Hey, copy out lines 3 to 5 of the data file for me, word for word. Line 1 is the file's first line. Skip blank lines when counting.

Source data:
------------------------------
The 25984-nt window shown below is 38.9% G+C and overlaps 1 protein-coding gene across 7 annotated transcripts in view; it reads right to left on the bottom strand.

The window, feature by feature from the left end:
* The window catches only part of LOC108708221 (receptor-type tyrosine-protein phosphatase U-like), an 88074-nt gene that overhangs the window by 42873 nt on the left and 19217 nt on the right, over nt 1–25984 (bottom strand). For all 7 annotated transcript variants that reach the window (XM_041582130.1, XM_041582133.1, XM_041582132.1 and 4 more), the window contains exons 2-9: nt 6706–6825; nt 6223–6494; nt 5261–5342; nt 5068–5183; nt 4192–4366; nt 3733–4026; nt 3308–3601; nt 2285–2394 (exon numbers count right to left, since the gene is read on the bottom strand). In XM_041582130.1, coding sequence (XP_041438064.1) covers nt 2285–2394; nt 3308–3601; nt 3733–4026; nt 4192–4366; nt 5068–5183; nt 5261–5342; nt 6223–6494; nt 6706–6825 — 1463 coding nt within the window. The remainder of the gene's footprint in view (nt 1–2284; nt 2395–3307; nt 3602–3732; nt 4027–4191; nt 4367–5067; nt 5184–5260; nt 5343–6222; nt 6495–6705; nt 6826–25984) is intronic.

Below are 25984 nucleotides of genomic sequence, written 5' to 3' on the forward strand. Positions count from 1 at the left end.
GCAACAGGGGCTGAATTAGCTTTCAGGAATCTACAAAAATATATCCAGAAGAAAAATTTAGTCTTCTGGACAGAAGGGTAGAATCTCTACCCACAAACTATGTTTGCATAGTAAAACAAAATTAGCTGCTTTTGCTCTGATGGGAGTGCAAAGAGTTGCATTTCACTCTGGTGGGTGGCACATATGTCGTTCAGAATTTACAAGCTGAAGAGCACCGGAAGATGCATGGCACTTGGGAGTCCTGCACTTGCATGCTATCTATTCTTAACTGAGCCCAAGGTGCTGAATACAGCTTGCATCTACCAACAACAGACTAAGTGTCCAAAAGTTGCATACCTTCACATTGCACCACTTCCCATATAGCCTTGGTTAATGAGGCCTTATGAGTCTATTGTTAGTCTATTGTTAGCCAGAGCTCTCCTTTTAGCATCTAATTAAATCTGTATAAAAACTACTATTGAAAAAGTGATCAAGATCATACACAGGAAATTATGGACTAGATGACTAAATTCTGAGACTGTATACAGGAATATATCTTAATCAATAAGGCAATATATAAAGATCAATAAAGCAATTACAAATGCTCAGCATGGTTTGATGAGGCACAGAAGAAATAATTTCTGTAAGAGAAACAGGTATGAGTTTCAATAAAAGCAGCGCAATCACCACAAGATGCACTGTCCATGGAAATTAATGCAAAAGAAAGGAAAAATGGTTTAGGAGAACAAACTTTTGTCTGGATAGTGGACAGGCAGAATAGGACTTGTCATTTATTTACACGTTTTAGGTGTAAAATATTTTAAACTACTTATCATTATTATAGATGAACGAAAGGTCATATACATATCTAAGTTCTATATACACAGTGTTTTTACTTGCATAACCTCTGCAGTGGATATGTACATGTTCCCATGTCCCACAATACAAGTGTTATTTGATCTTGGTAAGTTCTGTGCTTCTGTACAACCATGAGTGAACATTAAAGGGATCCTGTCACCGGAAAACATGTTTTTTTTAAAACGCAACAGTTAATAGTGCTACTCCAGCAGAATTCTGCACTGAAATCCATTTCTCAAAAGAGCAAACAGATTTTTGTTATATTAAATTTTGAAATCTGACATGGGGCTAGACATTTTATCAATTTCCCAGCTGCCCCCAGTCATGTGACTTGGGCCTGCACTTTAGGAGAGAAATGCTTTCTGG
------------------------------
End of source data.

* The window catches only part of LOC108708221 (receptor-type tyrosine-protein phosphatase U-like), an 88074-nt gene that overhangs the window by 42873 nt on the left and 19217 nt on the right, over nt 1–25984 (bottom strand). For all 7 annotated transcript variants that reach the window (XM_041582130.1, XM_041582133.1, XM_041582132.1 and 4 more), the window contains exons 2-9: nt 6706–6825; nt 6223–6494; nt 5261–5342; nt 5068–5183; nt 4192–4366; nt 3733–4026; nt 3308–3601; nt 2285–2394 (exon numbers count right to left, since the gene is read on the bottom strand). In XM_041582130.1, coding sequence (XP_041438064.1) covers nt 2285–2394; nt 3308–3601; nt 3733–4026; nt 4192–4366; nt 5068–5183; nt 5261–5342; nt 6223–6494; nt 6706–6825 — 1463 coding nt within the window. The remainder of the gene's footprint in view (nt 1–2284; nt 2395–3307; nt 3602–3732; nt 4027–4191; nt 4367–5067; nt 5184–5260; nt 5343–6222; nt 6495–6705; nt 6826–25984) is intronic.

Below are 25984 nucleotides of genomic sequence, written 5' to 3' on the forward strand. Positions count from 1 at the left end.
GCAACAGGGGCTGAATTAGCTTTCAGGAATCTACAAAAATATATCCAGAAGAAAAATTTAGTCTTCTGGACAGAAGGGTAGAATCTCTACCCACAAACTATGTTTGCATAGTAAAACAAAATTAGCTGCTTTTGCTCTGATGGGAGTGCAAAGAGTTGCATTTCACTCTGGTGGGTGGCACATATGTCGTTCAGAATTTACAAGCTGAAGAGCACCGGAAGATGCATGGCACTTGGGAGTCCTGCACTTGCATGCTATCTATTCTTAACTGAGCCCAAGGTGCTGAATACAGCTTGCATCTACCAACAACAGACTAAGTGTCCAAAAGTTGCATACCTTCACATTGCACCACTTCCCATATAGCCTTGGTTAATGAGGCCTTATGAGTCTATTGTTAGTCTATTGTTAGCCAGAGCTCTCCTTTTAGCATCTAATTAAATCTGTATAAAAACTACTATTGAAAAAGTGATCAAGATCATACACAGGAAATTATGGACTAGATGACTAAATTCTGAGACTGTATACAGGAATATATCTTAATCAATAAGGCAATATATAAAGATCAATAAAGCAATTACAAATGCTCAGCATGGTTTGATGAGGCACAGAAGAAATAATTTCTGTAAGAGAAACAGGTATGAGTTTCAATAAAAGCAGCGCAATCACCACAAGATGCACTGTCCATGGAAATTAATGCAAAAGAAAGGAAAAATGGTTTAGGAGAACAAACTTTTGTCTGGATAGTGGACAGGCAGAATAGGACTTGTCATTTATTTACACGTTTTAGGTGTAAAATATTTTAAACTACTTATCATTATTATAGATGAACGAAAGGTCATATACATATCTAAGTTCTATATACACAGTGTTTTTACTTGCATAACCTCTGCAGTGGATATGTACATGTTCCCATGTCCCACAATACAAGTGTTATTTGATCTTGGTAAGTTCTGTGCTTCTGTACAACCATGAGTGAACATTAAAGGGATCCTGTCACCGGAAAACATGTTTTTTTTAAAACGCAACAGTTAATAGTGCTACTCCAGCAGAATTCTGCACTGAAATCCATTTCTCAAAAGAGCAAACAGATTTTTGTTATATTAAATTTTGAAATCTGACATGGGGCTAGACATTTTATCAATTTCCCAGCTGCCCCCAGTCATGTGACTTGGGCCTGCACTTTAGGAGAGAAATGCTTTCTGG